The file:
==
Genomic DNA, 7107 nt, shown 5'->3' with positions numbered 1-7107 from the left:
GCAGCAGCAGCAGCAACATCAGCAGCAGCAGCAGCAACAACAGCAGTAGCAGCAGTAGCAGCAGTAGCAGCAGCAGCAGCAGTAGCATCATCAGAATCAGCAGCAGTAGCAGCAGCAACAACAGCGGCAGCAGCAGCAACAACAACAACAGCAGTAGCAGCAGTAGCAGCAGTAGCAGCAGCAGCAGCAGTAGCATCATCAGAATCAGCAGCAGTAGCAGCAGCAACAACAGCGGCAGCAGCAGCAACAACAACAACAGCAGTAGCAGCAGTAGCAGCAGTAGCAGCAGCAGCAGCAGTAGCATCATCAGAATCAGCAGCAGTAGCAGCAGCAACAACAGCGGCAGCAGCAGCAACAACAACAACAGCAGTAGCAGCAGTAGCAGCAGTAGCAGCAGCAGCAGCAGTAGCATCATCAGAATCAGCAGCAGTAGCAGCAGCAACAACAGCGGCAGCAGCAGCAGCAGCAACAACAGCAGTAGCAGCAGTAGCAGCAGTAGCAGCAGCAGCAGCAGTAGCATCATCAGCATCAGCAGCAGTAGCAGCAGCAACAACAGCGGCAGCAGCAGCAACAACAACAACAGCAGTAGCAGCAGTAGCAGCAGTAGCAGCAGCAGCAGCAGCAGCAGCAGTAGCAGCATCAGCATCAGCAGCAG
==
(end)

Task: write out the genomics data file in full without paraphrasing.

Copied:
Genomic DNA, 7107 nt, shown 5'->3' with positions numbered 1-7107 from the left:
GCAGCAGCAGCAGCAACATCAGCAGCAGCAGCAGCAACAACAGCAGTAGCAGCAGTAGCAGCAGTAGCAGCAGCAGCAGCAGTAGCATCATCAGAATCAGCAGCAGTAGCAGCAGCAACAACAGCGGCAGCAGCAGCAACAACAACAACAGCAGTAGCAGCAGTAGCAGCAGTAGCAGCAGCAGCAGCAGTAGCATCATCAGAATCAGCAGCAGTAGCAGCAGCAACAACAGCGGCAGCAGCAGCAACAACAACAACAGCAGTAGCAGCAGTAGCAGCAGTAGCAGCAGCAGCAGCAGTAGCATCATCAGAATCAGCAGCAGTAGCAGCAGCAACAACAGCGGCAGCAGCAGCAACAACAACAACAGCAGTAGCAGCAGTAGCAGCAGTAGCAGCAGCAGCAGCAGTAGCATCATCAGAATCAGCAGCAGTAGCAGCAGCAACAACAGCGGCAGCAGCAGCAGCAGCAACAACAGCAGTAGCAGCAGTAGCAGCAGTAGCAGCAGCAGCAGCAGTAGCATCATCAGCATCAGCAGCAGTAGCAGCAGCAACAACAGCGGCAGCAGCAGCAACAACAACAACAGCAGTAGCAGCAGTAGCAGCAGTAGCAGCAGCAGCAGCAGCAGCAGCAGTAGCAGCATCAGCATCAGCAGCAG